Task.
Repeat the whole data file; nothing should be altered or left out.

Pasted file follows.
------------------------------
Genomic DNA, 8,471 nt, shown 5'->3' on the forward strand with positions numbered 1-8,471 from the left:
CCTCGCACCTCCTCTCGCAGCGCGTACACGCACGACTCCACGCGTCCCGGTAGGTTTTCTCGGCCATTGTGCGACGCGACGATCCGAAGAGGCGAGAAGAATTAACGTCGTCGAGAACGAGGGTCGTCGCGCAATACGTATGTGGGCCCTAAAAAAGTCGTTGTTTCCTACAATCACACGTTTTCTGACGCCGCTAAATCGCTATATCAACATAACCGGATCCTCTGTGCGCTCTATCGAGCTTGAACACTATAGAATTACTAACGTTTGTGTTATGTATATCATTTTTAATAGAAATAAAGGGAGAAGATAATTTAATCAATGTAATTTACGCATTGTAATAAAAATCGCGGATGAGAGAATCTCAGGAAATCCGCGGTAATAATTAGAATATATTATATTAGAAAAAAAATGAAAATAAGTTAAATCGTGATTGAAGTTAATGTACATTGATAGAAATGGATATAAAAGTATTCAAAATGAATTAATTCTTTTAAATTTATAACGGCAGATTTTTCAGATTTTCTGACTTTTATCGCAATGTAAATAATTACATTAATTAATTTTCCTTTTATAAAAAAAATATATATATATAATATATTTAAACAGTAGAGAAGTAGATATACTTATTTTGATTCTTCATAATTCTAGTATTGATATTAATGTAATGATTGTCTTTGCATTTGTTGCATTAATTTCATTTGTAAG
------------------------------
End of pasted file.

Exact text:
Genomic DNA, 8,471 nt, shown 5'->3' on the forward strand with positions numbered 1-8,471 from the left:
CCTCGCACCTCCTCTCGCAGCGCGTACACGCACGACTCCACGCGTCCCGGTAGGTTTTCTCGGCCATTGTGCGACGCGACGATCCGAAGAGGCGAGAAGAATTAACGTCGTCGAGAACGAGGGTCGTCGCGCAATACGTATGTGGGCCCTAAAAAAGTCGTTGTTTCCTACAATCACACGTTTTCTGACGCCGCTAAATCGCTATATCAACATAACCGGATCCTCTGTGCGCTCTATCGAGCTTGAACACTATAGAATTACTAACGTTTGTGTTATGTATATCATTTTTAATAGAAATAAAGGGAGAAGATAATTTAATCAATGTAATTTACGCATTGTAATAAAAATCGCGGATGAGAGAATCTCAGGAAATCCGCGGTAATAATTAGAATATATTATATTAGAAAAAAAATGAAAATAAGTTAAATCGTGATTGAAGTTAATGTACATTGATAGAAATGGATATAAAAGTATTCAAAATGAATTAATTCTTTTAAATTTATAACGGCAGATTTTTCAGATTTTCTGACTTTTATCGCAATGTAAATAATTACATTAATTAATTTTCCTTTTATAAAAAAAATATATATATATAATATATTTAAACAGTAGAGAAGTAGATATACTTATTTTGATTCTTCATAATTCTAGTATTGATATTAATGTAATGATTGTCTTTGCATTTGTTGCATTAATTTCATTTGTAAG